Tempeh starter spores should be kept in the refrigerator (33-36 F) in a closed glass jar, or a sealed zip lock bag. Every time you open the refrigerator warm most air will enter, and will condense on the objects in the refrigerator. In a glass jar or zip lock the tempeh starter is protected and safe, and won't get moist. The tempeh starter stored in the refrigerator will have a shelf life of about 6 months. For longer term storage, store spore packet in the freezer, it will stay potent for a year or more. A larger amount of older starter will be needed to obtain the same results.
NO, tempeh starters are in a dried for long term storage and uses. On arrival store it in refrigerator, it will have a shelf life of about 6 months. For longer term storage, store spore packet in the freezer, it will stay potent for a year or more. A larger amount of older starter will be needed to obtain the same results.
Fresh tempeh cakes should always cooked before eating and should not be eaten RAW. Unlike other cultured foods, tempeh is made of soy beans with a living active mold. Cooking will destroy the living mold yet hold the nutritional value of the soy and grains. Try it fried, marinated, steamed or boiled.
Fresh tempeh should have a pleasant mushroom type smell and never a spoiled or rotting smell. The soybeans should be bound together into a tight cake with no mold growing other thanthe white tempeh culture. Small black spots may occasionally appear around the pierced openings and do not necessarily indicate spoilage. This is a normal and healthy sign and is part of the tempeh culture's life cycle.
Again, the texture should be firm and not be slimy. The aroma should be mushroom-like (or nutty yeast-like). The raw cake may have a slight smell of ammonia which is normal. This smell will increase if you incubate the tempeh too long, indicating that the proteins have been broken down too much and the introduction of unwanted bacteria is at hand. The general rule is to throw out anything that smells off and that is in question.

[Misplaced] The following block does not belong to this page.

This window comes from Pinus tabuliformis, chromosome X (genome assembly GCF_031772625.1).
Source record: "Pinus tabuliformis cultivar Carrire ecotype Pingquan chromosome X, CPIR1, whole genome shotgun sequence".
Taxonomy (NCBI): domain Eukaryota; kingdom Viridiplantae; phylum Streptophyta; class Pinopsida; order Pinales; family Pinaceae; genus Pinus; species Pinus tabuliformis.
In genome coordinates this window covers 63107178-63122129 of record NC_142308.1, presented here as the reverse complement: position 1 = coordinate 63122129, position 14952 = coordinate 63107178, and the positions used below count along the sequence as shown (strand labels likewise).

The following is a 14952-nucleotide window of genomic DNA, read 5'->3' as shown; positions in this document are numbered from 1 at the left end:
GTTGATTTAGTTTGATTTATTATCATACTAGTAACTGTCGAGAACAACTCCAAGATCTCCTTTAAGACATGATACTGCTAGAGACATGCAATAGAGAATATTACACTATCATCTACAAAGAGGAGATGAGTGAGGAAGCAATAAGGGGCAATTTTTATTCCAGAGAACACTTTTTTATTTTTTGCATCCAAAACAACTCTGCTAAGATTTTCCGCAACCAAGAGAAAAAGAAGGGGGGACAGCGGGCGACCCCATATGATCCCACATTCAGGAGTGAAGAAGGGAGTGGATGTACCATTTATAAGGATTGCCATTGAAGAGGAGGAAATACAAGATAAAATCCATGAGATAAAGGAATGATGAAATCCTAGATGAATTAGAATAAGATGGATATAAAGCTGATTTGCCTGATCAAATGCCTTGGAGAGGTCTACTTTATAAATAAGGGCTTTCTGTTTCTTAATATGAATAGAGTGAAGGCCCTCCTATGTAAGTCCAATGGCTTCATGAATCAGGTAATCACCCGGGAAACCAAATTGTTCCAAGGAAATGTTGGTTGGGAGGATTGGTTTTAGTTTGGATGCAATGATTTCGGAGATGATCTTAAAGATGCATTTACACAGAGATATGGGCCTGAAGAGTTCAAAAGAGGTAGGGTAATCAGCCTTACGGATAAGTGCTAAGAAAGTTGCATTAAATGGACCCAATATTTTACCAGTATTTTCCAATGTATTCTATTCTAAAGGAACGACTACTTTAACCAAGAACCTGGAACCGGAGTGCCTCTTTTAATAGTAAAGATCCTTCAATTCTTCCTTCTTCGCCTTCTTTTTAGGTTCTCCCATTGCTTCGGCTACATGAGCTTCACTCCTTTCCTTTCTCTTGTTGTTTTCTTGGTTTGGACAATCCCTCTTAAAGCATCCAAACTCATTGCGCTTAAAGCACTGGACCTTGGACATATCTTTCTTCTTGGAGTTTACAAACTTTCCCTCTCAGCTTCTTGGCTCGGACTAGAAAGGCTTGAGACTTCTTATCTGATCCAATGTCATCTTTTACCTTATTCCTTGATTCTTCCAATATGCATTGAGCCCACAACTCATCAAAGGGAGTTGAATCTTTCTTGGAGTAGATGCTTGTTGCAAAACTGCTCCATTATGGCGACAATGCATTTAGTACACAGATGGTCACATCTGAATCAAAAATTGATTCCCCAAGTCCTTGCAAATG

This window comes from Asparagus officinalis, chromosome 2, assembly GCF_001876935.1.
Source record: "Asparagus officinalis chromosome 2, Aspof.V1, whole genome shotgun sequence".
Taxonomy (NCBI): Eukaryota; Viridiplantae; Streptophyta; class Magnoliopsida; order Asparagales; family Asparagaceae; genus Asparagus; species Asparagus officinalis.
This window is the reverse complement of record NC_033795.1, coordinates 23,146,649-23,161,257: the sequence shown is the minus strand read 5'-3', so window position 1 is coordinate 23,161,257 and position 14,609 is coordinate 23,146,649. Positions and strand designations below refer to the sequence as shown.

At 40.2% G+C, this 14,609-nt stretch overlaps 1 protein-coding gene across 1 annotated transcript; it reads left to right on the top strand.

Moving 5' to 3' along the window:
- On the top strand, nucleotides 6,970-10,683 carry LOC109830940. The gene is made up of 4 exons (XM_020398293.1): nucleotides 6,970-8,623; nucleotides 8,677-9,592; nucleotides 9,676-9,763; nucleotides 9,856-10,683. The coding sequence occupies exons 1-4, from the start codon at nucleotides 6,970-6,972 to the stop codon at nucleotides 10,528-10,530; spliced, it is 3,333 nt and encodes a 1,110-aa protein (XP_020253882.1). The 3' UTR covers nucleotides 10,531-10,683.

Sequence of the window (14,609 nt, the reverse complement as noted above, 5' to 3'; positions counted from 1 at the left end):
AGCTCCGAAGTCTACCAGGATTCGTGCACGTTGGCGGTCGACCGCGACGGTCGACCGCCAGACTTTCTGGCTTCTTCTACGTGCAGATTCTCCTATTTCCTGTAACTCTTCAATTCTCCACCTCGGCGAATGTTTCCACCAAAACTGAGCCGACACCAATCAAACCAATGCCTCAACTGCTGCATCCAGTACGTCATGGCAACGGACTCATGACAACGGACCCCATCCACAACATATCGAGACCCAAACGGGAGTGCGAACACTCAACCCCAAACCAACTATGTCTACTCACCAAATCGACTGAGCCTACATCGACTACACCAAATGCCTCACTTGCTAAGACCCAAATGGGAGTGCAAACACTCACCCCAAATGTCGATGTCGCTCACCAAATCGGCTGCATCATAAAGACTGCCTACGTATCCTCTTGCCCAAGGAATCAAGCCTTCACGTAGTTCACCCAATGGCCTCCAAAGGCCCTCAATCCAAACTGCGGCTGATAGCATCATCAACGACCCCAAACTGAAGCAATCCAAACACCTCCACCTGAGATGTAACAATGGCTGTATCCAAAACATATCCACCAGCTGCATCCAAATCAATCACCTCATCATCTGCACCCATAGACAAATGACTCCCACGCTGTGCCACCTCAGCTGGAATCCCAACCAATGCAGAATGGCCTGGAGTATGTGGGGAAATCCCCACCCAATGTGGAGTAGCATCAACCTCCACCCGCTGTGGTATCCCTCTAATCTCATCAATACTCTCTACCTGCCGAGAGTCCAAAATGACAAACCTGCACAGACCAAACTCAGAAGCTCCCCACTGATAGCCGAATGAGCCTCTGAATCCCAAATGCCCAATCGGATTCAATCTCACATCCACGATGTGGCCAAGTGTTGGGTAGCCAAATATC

The mold strain (Rhizopus) used for tempeh production is one of the few that is used to benefit humankind. No toxic effects are noted throughout history with a recorded usage of hundreds of years. Many research papers and real world data show that no toxic side effects are known at this time.
The formation of black spores, especially around the air holes, where there's a lot of oxygen, the molds could produce some black spores. This tempeh is still eatable, and is normal. To Indonesian people black spores is a sign of a good batch of tempeh and an experienced tempeh maker
Black mold spots will happen sometimes after 2-3 days of incubation with some the Rhizopus strains. To produce white tempeh, carefully follow our instructions. Most of the time this happens because the temperature is too high or incubation time too long. Try adjusting time and temperature until the desired results are achieved.
Traditional tempeh is made by a natural culturing and control process that binds particles into a cake form. It originated in the region of Java, although it is common in other parts of as well. It is especially popular in Indonesia, where it is a source of protein. Like tofu, tempeh is made from soybeans, but tempeh is a whole soybean product with different characteristics and textural qualities.
Tempeh’s fermentation process and its retention of the whole grain/seed give a better overall texture and taste. Compared to tofu, it is more firmer and stronger, which allow its use as a meat substitute. Because of its high nutritional value, meat replacement, and lower cost vs meat, tempeh is used worldwide in vegetarian dishes.
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